Over 80 per cent of Australia’s cruise passengers believe cruise lines should be responsible for the costs of testing for COVID-19 and for treatment on board, an exclusive Cruise Passenger survey has revealed.
Only just under 5 per cent of 600 passengers who answered our survey question thought passengers themselves should pay for the tests and treatment.
This week, Cruise Lines International Association, the industry representative group, and many lines announced mandatory tests before passengers are allowed to board when cruise resumes.
Sailings in Europe by lines like MSC and Costa are already underway, with free passenger testing.
Some labs in Australia charge as much as $180 + GST for the tests. But some lines have still to determine who will pay.
Medical bills may also become a debating point, as they are known to be steep on board ships and getting insurance against the effects of the pandemic is currently difficult.
On the website Royal Caribbean Blog, it says it will cover the cost of the test for sailings departing on or before January 30, 2021.
“All guests are required to undergo a SARS-CoV-2 test within 48 to 72 hours prior to boarding and obtain a negative result. The cost of your SARS-CoV-2 test is included in your cruise fare for sailings departing on or before January 30, 2021,” says the blog.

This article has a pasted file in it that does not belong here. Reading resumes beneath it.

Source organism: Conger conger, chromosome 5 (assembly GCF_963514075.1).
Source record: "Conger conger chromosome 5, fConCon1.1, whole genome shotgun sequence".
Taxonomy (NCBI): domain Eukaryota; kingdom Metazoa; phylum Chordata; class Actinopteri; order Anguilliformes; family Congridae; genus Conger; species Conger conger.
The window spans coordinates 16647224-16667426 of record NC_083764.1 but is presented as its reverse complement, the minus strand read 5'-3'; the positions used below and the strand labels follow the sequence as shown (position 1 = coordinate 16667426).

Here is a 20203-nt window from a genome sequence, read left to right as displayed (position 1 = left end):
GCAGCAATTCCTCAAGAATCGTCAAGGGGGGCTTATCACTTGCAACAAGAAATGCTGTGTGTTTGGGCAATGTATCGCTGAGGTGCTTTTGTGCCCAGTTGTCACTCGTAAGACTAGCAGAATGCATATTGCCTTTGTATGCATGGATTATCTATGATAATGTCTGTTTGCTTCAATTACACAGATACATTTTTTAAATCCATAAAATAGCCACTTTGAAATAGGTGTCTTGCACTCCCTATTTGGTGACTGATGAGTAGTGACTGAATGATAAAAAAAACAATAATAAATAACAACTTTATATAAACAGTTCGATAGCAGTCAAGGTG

In Singapore, Royal Caribbean told Cruise Passenger it would go further, paying for up to $25,000 of medical bills.
Said a spokesperson: “For even greater peace of mind, included in the cost of the cruise are COVID-19 Protections which include a 100% credit towards a future cruise should a guest or any member of their travel party test positive for COVID-19 during the three weeks prior to their booked cruise; or a full refund if a guest, or any member of their travel party, tests positive during their voyage.
“Royal Caribbean will cover COVID-19 related costs up to SGD$25,000 per person in the travel party for onboard medical costs, any required quarantine and travel home.”
A spokesperson said the offer only applies to the Singapore cruises at present. It was not clear how Australians and New Zealanders might be covered once sailing resumed here.
Carnival, which represents Princess, P&O, Carnival Cruise Lines, Holland America and Cunard in Australia, declined to say who would pay.
“The proposed health protocols including testing are a CLIA initiative on behalf of member cruise lines. On this basis I’m not going to respond independently of CLIA,” said the spokesperson.
The travel insurance industry has all but stopped issuing policies covering the consequences of the pandemic.